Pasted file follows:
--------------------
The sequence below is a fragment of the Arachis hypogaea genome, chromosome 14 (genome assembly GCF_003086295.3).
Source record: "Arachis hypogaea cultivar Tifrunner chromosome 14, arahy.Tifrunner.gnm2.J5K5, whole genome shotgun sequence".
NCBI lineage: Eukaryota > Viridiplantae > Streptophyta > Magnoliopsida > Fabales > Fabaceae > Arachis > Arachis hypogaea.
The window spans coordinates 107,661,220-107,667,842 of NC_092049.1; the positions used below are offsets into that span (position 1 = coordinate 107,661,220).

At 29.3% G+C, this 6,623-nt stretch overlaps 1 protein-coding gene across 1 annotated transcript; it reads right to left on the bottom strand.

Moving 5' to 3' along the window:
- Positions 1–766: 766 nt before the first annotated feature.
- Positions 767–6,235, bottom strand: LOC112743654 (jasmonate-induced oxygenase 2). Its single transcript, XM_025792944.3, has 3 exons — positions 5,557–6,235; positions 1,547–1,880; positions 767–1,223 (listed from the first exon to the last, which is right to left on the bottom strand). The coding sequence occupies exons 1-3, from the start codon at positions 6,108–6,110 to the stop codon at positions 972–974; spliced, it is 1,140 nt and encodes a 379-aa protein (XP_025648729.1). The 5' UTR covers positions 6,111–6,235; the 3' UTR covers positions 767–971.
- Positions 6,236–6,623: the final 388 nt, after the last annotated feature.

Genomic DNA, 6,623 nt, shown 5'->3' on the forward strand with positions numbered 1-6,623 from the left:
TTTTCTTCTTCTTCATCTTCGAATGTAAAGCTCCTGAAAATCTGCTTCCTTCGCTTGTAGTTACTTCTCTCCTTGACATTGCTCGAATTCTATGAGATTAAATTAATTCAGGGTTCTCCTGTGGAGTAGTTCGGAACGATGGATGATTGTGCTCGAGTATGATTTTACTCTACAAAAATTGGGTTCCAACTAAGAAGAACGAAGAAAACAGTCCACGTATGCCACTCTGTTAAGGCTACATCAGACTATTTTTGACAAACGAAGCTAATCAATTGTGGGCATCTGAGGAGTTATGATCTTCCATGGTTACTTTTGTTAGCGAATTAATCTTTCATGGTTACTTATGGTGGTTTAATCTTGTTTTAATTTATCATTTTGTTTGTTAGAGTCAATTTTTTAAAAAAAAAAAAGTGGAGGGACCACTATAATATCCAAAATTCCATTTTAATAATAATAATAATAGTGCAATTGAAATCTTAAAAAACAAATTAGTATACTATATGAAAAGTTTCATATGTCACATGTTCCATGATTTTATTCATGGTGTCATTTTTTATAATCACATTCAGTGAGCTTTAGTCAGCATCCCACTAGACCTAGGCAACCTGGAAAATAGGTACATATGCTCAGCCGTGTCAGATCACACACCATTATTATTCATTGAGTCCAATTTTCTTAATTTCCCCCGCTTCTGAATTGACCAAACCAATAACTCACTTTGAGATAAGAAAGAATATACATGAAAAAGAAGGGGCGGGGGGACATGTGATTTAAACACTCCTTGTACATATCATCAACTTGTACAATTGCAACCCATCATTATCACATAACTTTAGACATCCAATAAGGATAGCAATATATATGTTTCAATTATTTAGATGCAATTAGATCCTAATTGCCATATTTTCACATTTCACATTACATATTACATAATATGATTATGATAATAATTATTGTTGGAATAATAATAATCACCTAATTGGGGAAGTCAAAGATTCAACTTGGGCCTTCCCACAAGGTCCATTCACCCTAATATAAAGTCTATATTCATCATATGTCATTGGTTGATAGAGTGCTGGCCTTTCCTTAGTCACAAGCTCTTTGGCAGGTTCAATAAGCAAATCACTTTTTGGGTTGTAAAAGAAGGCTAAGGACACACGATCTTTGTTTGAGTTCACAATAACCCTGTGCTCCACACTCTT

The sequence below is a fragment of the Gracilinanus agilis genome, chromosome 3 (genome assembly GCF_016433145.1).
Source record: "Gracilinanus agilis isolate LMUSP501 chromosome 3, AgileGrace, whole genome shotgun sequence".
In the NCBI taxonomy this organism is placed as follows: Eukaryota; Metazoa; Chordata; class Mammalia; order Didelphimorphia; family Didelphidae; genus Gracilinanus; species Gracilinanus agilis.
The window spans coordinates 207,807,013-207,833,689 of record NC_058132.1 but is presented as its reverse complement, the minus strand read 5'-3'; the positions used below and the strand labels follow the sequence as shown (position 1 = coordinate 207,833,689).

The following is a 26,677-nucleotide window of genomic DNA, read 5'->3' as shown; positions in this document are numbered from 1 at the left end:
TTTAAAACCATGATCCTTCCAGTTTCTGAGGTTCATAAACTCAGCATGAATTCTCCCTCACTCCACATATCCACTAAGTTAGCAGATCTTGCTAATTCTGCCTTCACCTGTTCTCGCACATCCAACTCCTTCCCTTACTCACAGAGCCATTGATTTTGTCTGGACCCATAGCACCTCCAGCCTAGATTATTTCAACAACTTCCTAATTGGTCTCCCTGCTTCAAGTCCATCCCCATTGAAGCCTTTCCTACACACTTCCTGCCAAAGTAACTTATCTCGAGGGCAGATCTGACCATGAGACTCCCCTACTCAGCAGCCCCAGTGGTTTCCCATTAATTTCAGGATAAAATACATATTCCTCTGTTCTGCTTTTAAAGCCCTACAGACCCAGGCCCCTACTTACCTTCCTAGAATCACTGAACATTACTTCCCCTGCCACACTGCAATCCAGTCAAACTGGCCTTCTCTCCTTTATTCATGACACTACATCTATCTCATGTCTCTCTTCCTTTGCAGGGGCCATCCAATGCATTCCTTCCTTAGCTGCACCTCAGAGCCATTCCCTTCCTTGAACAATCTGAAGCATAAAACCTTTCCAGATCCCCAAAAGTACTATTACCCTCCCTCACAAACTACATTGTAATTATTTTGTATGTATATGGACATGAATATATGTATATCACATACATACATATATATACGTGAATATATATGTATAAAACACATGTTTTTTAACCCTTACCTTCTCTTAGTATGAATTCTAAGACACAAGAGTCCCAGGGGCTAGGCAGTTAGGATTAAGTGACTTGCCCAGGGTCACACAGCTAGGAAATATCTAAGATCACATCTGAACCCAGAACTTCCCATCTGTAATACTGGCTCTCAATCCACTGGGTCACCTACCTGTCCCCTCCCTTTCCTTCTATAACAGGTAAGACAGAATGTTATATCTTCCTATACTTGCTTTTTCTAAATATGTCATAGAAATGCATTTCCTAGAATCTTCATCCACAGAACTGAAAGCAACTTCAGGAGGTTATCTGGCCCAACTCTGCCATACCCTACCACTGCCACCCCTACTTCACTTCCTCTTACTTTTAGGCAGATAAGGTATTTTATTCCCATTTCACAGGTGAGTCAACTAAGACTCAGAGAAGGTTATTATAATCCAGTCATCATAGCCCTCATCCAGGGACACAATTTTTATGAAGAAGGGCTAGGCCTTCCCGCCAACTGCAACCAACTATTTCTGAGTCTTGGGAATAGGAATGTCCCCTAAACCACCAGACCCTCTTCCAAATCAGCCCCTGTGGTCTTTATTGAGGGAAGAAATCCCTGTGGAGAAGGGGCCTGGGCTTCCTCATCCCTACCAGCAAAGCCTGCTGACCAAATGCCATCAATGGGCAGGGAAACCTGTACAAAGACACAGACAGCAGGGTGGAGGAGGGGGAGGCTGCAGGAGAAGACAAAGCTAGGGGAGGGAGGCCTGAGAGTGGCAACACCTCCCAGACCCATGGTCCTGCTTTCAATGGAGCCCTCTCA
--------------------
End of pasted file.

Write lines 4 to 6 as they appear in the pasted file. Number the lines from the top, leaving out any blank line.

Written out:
The window spans coordinates 107,661,220-107,667,842 of NC_092049.1; the positions used below are offsets into that span (position 1 = coordinate 107,661,220).

At 29.3% G+C, this 6,623-nt stretch overlaps 1 protein-coding gene across 1 annotated transcript; it reads right to left on the bottom strand.

Moving 5' to 3' along the window: